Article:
There’s probably no one more qualified to talk about how properly executed messaging can make a difference in the world than Bill Novelli.
When he and Jack Porter started up Porter Novelli, one of the first social marketing companies, in 1972, Novelli had basically made the switch from marketing products to promoting behavior and social policy. A veteran of Unilever, the Peace Corps and the November Group (the advertising arm of Richard Nixon’s re-election campaign), he had already set the template for the career that followed.
The story of that career is just one of the plot threads of Novelli’s “Good Business: The Talk, Fight, Win Way to Change the World.” By taking us through the many twists and turns of his professional life, Novelli also gives us an object lesson in how the rules of good marketing can be as easily applied to an anti-tobacco campaign or drive to improve health care as they can be to household products.
“I may have a PR background,” Novelli says, “but I think of my discipline as marketing and my career as social problem solving.”
“Doing good by doing well” stands as the central principle of “Good Business.” While making a positive contribution to society is job number-one for social marketing, Novelli never forgets the second word of that term. For him, the principles of persuasion, of maintaining relationships and creating value don’t lose their importance even when the profit motive is taken out of the equation.
The social problems that Novelli has tackled over the course of that career are varied. At Porter Novelli, he spearheaded programs to address high blood pressure, fight cancer and promote infant health. He left the agency to become the chief operating officer (and eventually, CEO) of international relief agency CARE.
His resume also includes starting up the Campaign for Tobacco-Free Kids and leading the AARP. In both of those positions, he had to deal with probably the toughest audience any marketer can face: the U.S. Congress.
Novelli’s advice on how to negotiate a room full of professional politicians makes worthwhile reading for any communicator who has to deal with getting messages across to a diverse group of stakeholders. One of his primary recommendations is to always keep the lines of communication open.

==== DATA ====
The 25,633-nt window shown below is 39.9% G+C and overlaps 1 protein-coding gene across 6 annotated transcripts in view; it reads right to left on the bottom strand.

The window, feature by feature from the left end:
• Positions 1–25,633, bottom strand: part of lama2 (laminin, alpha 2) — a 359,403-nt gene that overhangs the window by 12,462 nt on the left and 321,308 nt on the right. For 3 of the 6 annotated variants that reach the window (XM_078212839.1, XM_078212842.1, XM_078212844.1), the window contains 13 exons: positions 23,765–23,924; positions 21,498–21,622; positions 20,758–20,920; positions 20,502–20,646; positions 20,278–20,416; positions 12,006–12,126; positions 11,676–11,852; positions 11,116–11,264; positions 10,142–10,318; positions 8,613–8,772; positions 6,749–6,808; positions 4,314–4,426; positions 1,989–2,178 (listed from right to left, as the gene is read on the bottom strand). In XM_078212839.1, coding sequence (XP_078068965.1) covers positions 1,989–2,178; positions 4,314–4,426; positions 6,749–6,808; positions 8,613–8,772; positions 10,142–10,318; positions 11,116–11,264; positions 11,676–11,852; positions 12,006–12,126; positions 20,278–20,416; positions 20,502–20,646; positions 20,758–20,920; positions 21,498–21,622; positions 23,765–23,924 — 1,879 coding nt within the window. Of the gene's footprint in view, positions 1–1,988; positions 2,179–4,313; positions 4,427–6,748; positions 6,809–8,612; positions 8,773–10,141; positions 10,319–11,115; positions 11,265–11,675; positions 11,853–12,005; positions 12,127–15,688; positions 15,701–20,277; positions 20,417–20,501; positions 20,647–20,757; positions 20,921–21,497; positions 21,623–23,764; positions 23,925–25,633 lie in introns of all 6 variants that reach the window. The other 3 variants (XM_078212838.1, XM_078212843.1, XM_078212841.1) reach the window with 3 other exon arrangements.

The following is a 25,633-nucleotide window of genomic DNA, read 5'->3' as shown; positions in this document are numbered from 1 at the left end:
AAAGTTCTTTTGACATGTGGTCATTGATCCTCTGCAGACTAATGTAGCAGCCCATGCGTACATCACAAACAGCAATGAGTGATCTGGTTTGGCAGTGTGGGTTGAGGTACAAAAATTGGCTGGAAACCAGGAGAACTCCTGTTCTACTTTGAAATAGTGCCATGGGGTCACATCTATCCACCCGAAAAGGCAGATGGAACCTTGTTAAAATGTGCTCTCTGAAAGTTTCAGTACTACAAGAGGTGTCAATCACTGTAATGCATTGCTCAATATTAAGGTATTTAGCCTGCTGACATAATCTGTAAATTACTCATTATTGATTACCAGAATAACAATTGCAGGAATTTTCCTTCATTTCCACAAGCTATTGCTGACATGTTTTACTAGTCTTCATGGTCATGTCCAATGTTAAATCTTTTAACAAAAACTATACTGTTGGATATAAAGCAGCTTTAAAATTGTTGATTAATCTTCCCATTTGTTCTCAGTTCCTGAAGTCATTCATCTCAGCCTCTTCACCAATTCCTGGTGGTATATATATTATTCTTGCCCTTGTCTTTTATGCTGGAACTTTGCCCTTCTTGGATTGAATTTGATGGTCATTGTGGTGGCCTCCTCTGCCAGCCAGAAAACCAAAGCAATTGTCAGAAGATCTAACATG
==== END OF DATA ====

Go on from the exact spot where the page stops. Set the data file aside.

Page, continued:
But communicating does not always mean agreeing. A primary strategy that Novelli says he used during his years of trying to sell his ideas in Washington is to “talk and fight.”
"To solve big problems, we need everybody at the table: friends, near-friends, and opponents,” he says. “We need to talk as we search for possible agreements, but of course, in this highly competitive world, different companies, interests, and industries are going to fight it out as well. I’ve always found that the best strategy is to do both—to talk and fight.”
In the fight to help shore up the future of Social Security, which he worked on while at the AARP, Novelli had to use all of the tools and strategies in his marketing arsenal, and he clearly and entertainingly goes through them here. From boots-on-the-ground grassroots organizing to devising successful media strategies to helping colleagues work to the best of their potential, Novelli produces a playbook that is valuable for any communications pro.
The last chapters of the book go into how Novelli is passing on his knowledge to the next generation. He writes with obvious enthusiasm about the work he is doing with the Business for Impact center at Georgetown University’s McDonough School of Business.
And what he is selling to his students at Georgetown goes right to the heart of the whole idea of this book. He teaches them the value of social marketing and the principles that should be employed when practicing it.
Under the header “Advice to the Next Generation,” Novelli sets out what he says are the three overriding rules he’s learned over the course of his career: aim high and strive hard (“We can all be better and achieve far more than we think”); be ethical (“This sounds painfully obvious and commonplace. It is, but it’s also hard to do.”) and always balance personal responsibility with working for causes bigger than yourself.
At a time when social responsibility often seems like little more than the biggest catch-phrase of them all, Novelli gives the readers a guide to making it both an idealistic and a practical way to do business. “Good Business” shows how to make a career in communications, both a way of making a living and of making the world a better place.